LIMA, Jan 19 (Reuters) – Thousands of protesters in Peru, many from the country’s far south, descended on Lima, the capital, on Thursday, angered by the death toll since unrest began last month and calling for sweeping reforms.
Police estimated that the march was about 3,500 people, but some say it attracted twice that number.
Dozens of police in riot gear faced stone-throwing protesters in some streets, and a prominent building in the city center caught fire on Thursday.
The building, located on San Martin Plaza, was empty when the massive fire broke out for unknown reasons, a fire chief told local radio.
Canadian worker Hudbay said in his statement that the protesters entered the site of the Peruvian territory, vandalized and burned machinery and vehicles.
“This was not a protest; this was a violation of the law,” Prime Minister Alberto Otarola said Thursday evening together with President Dina Boluarte and other government ministers.
Interior Minister Vicente Romero denied media reports that the Lima fire was caused by a police officer’s tear gas bomb.
In the past month, violent and sometimes deadly protests have led to the worst violence Peru has seen in more than two decades, with many in rural areas angry at Lima’s imposition of inequality and rising prices, testing the copper-rich Andes. democratic institutions.
Opponents are calling for Boluarte’s resignation, snap elections and a new law to replace the pro-market system since the days of strongman Alberto Fujimori in the 1990s.
“We want the dictator Dina Boluarte to step down and call for new elections,” said opposition activist Jose De la Rosa, predicting more street protests.
The protests were sparked by the December 7 mass impeachment of former leftist President Pedro Castillo after he tried to illegally shut down Congress and consolidate power.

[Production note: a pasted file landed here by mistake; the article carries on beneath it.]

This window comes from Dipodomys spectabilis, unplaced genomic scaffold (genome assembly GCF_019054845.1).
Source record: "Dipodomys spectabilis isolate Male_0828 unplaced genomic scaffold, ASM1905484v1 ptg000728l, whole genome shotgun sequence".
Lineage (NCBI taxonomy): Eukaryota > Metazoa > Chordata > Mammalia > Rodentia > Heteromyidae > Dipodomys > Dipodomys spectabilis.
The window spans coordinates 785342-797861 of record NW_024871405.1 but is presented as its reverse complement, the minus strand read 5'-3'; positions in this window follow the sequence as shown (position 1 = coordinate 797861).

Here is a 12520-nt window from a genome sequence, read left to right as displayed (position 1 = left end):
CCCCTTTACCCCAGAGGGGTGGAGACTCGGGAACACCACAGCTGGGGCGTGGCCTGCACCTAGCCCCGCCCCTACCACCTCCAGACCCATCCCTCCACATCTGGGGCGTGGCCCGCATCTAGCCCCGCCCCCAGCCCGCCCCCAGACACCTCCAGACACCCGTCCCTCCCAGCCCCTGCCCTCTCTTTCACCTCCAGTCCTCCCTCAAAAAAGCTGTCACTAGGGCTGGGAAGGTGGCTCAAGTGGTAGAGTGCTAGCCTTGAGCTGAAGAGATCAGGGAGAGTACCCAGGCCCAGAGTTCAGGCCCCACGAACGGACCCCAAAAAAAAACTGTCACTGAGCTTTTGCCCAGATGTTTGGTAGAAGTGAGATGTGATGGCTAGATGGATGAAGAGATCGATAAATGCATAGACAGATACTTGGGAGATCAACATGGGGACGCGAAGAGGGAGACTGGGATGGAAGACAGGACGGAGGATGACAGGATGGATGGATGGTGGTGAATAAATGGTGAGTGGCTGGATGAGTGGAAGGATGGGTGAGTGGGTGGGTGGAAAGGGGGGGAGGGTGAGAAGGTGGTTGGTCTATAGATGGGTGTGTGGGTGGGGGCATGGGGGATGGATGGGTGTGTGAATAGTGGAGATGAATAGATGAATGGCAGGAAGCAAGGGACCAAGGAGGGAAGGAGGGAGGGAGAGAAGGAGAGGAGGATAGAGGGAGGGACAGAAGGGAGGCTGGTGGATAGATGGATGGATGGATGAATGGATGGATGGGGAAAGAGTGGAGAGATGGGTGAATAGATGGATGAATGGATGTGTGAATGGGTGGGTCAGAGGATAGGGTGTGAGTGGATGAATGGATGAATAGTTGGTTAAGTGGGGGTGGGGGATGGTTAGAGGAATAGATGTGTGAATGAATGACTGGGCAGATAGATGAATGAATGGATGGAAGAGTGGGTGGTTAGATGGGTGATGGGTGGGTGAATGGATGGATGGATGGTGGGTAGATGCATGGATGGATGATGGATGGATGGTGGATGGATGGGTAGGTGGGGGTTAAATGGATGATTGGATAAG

On buses and on foot, thousands traveled to Lima on Thursday, carrying flags and banners blasting the government and police over deadly clashes in the southern cities of Ayacucho and Juliaca.
The riots spread far from the capital.
In southern Arequipa, police fired tear gas at hundreds of protesters who tried to seize the airport, local TV reported, leading officials to announce a suspension of operations at Arequipa and Cusco airports.
Boluarte said Thursday evening that the airports, as well as one located south of Juliaca, were attacked “in concert.”
“The severity of the law will fall on the people who destroyed it,” said Boluarte.
The death toll stands at 45, according to the public ombudsman, the latest victim on Thursday is from the south of Puno, a woman who was injured since the previous day. Another 9 people died as a result of accidents caused by blocking protests.
Across the country, road closures were seen in 18 of the country’s 25 provinces, according to transport officials, indicating that the protests have reached their peak.
Police had stepped up patrolling the roads leading into Lima and political leaders appealed for calm.
Last week, Boluarte’s embattled government extended the state of emergency in Lima and the southern provinces of Puno and Cusco, curtailing human rights.
Boluarte said the situation in the country is “in control”. He called for a discussion.
The president has asked for an “apology” for the deaths of the protesters, despite signs declaring him a “murderer” and calling the killings of security forces “massacres.” He has stopped calls to quit.
Human rights groups have accused the police and military of using deadly weapons in the protests. Police said the protesters used weapons and homemade bombs.
“We will not forget the pain that the police caused in the town of Juliaca,” said a protester who was going to Lima, who did not give his name. He also mentioned the city where the worst protests happened this month. “We women, men, children must fight.”
Some of the protestors cited reasons for moving the capital to the lake.
“We want to establish our group here in Lima, which is the heart of Peru, to see if they will be moved,” said activist Domingo Cueva, who left Cusco.
“We have seen an increase in repression everywhere,” he added.
Marco Aquino reports; Additional reporting by Anthony Marina and Alfredo Galarza; By Adam Jourdan; Edited by Leslie Adler and Bradley Perrett
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